And the story they tell about mending things that break easily. Like hearts.
Last night a bowl flew from my hands as I was taking it down to put it back in the cupboard. It broke in full flight after slipping away and hitting the open door. Somehow, I caught the two broken pieces in the air while a little debris fell to the ground.
I suddenly realised that it’s always shocking when something breaks.
Aw well, I thought, it’s just a bowl, nothing very fancy. I didn’t for one second consider trying to fix it. Also it didn’t look like it would be easy, it was old, the other one (a set of two) is a bit chipped too and might not have long to go. The final consideration popped into my head… Maybe I want a new set of bowls. So I threw it out without thinking about it further.
So I was quite primed this morning, making coffee, when the right sleeve of my silk robe caught onto my fridge magnet Hamsa, which I had bought somewhere in North Africa as a souvenir. I am a sucker for a fridge magnet. The ceramic hand, like the bowl before it, flew off in front of me and fell to the ground, breaking in two neat halves. No debris here.
Gloomily I stared at it on the floor. Bad omen, isn’t it? Only last wee I was re-reading “The Alchemist” (a modern masterpiece, thank you Paolo Coelho) so I was rather attuned with the “Language of the World” and its possible omens.
I walked away, feeling deeply sorry for myself, the image of something else superimposing itself to that broken piece of ceramic and the message I thought it was bringing me.
You see, a couple of weeks ago I broke up with someone that I care about very much. It had been a pretty complicated story, yet it was full of love, rich in hopes of shared futures, the lengthy anticipation due to our distance making it all the sweeter. This broken amulet, bought I don’t know when, was full of much bigger meaning. Also I don’t commonly break things. Damned. First the bowl, now this? Within twelve hours...
Out in the dining room, full of dread, what felt like the confirmation of a true break in our connection, marked by this silly incident, I felt quite lost. I was about to walk downstairs but I suddenly caught myself and decidedly turned back on my steps.
This will not do! No! Full on rebellion.
I picked up the two pieces of ceramic and started to talk to the Hamsa, as I looked for the superglue in my kitchen drawer. I should add I had just used it for something else so there is something to say about «muscle memory» and deciding to fix things!
Here is roughly what I said:
“I am so sorry that I broke you, I didn’t mean to or want to hurt you in any way. I have never done anything like this before, I am generally not clumsy and I too am surprised about how this happened. I deeply apologize for what I did, breaking you, even though it felt out of my control. But I am not going to walk away now and I am not going to throw you out. Because I care about you, and when something breaks (💔), I believe we can pick up the pieces and mend them back together.
And where the scar will show, or in your case, the glue, I will see a mark of the courage, the love, the grit, the intention, the determination and the resourcefulness of the mending. Making you and us stronger, making us who we are, and also whole again.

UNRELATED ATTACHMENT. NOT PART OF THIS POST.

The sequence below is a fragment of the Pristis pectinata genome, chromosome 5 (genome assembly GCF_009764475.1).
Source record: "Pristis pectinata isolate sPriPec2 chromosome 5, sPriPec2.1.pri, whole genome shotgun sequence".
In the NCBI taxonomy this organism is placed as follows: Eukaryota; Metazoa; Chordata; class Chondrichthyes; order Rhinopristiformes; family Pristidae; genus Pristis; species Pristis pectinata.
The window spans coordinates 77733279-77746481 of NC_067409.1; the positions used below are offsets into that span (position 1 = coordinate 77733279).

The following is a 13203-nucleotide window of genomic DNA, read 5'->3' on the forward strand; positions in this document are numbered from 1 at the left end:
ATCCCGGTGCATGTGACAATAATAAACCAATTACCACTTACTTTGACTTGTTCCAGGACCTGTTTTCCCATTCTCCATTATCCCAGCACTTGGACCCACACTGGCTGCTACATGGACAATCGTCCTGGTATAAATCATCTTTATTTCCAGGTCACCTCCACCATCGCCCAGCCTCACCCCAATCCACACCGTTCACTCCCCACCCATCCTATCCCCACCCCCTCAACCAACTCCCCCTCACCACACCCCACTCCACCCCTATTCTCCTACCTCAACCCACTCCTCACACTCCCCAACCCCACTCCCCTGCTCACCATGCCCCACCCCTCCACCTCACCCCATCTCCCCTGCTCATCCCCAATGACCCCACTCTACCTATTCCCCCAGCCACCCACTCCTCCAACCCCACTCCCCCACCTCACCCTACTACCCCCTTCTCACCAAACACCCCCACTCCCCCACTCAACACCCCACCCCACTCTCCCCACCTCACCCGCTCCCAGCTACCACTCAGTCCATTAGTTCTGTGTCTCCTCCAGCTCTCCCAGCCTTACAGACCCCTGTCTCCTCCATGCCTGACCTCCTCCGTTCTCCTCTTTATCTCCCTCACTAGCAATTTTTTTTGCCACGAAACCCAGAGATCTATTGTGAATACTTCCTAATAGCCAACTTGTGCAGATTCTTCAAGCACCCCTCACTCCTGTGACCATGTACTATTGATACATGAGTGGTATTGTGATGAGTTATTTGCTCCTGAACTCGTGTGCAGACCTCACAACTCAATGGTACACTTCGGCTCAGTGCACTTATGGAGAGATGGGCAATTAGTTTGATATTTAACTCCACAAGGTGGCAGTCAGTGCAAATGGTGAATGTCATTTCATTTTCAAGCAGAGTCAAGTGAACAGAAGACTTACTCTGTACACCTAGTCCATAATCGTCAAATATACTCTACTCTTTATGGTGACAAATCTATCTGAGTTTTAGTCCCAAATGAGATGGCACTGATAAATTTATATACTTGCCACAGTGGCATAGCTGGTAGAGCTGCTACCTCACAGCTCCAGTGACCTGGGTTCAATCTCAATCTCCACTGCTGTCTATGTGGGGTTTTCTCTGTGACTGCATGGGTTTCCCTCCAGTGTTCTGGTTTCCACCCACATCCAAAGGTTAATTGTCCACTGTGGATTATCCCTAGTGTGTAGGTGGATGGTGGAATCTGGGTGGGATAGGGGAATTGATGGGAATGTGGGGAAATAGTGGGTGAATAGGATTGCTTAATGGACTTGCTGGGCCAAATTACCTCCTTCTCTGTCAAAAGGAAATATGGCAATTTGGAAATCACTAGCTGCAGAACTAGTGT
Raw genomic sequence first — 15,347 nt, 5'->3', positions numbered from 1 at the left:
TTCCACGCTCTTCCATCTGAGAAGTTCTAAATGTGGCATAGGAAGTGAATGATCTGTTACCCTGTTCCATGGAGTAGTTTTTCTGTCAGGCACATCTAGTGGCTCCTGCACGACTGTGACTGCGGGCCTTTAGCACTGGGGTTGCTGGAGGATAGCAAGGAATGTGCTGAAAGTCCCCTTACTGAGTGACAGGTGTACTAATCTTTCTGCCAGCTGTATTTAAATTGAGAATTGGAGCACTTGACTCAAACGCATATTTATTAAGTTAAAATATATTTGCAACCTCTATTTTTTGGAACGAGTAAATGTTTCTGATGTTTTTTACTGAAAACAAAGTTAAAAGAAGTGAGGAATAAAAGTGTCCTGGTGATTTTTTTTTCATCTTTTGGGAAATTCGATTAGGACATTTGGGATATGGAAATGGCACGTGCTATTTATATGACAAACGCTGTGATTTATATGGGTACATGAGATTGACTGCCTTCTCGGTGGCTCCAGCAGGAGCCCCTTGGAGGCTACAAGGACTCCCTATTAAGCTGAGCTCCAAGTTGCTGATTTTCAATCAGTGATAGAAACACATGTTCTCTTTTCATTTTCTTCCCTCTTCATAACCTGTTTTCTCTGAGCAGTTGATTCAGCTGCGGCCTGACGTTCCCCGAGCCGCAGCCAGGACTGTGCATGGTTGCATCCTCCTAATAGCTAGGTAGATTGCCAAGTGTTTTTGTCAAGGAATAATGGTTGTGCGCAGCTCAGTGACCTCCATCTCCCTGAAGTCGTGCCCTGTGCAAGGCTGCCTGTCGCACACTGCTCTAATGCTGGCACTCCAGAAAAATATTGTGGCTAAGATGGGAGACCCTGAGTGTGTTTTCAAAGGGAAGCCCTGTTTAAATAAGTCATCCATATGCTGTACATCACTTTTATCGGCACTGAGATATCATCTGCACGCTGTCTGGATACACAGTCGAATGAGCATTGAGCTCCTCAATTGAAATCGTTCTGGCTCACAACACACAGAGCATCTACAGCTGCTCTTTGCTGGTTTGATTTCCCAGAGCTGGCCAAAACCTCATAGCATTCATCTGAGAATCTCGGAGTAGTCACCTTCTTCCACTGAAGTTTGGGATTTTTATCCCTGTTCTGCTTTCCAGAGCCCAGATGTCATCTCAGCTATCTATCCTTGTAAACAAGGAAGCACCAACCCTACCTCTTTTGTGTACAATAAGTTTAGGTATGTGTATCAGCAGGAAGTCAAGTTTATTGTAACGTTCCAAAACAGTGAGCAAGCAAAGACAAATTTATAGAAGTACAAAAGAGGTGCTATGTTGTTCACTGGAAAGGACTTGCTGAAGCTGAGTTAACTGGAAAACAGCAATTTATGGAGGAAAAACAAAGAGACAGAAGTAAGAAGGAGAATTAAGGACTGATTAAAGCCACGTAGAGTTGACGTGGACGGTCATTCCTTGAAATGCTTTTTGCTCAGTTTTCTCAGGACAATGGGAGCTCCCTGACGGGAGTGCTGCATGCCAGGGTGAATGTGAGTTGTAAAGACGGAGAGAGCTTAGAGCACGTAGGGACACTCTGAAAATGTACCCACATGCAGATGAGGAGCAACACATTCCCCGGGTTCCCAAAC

So I will hold you, right now, and tell you that I am here and not letting you go, and if this is not enough glue (read: love) I will be patient, will reapply and I will do my best to help fix this.
And then I am going to give you space, while you dry. But just so you know, I will come back because I care and I won’t throw you out because you were broken, even — or especially if this was my fault. And if something else happens, I will be here, with you, and hopefully you will let me help you mend yourself again.”
Now that is not necessarily what I would say to my beloved’s face. Not exactly but it would be pretty close. As I spoke, I held the Hamsa’s two halves, careful not to squeeze too hard or to let go too early, then glued on the magnet which is now right in the center, where the break was.
I kissed it, I stroked its glazed fingers softly, as if it was my lover’s brow and left it on the counter to dry. It is now proudly back in the center of my fridge.
I almost walked away. A beautiful analogy I think, not just about fixing my fridge magnet but how easy it was for me to throw the bowl away. It’s also so easy to discard things in general. There is always the promise of something new and shiny that could just about fit into the whole left by the thing that broke. That which would have been hard to fix and would have taken time and patience.
So I promised myself that I would do my best not to do this in the future. Metaphorically mostly. My heart will strive to remain open if we should get another chance. And should there be another shattering break, in either our hearts, I will be open to fixing things rather than walk away. For there are stories and people that are worth every effort.
The lesson here being that in my heart of hearts, I know that we are meant to love, accept and be with each other as we are. Scars and all.
I hope that he will, in time, find it his heart to forgive me for breaking us, that he might come to appreciate my reaction to omens, the poetry in my broken ceramics and that consider a path where we can continue to grow, and when needed, help mend each other.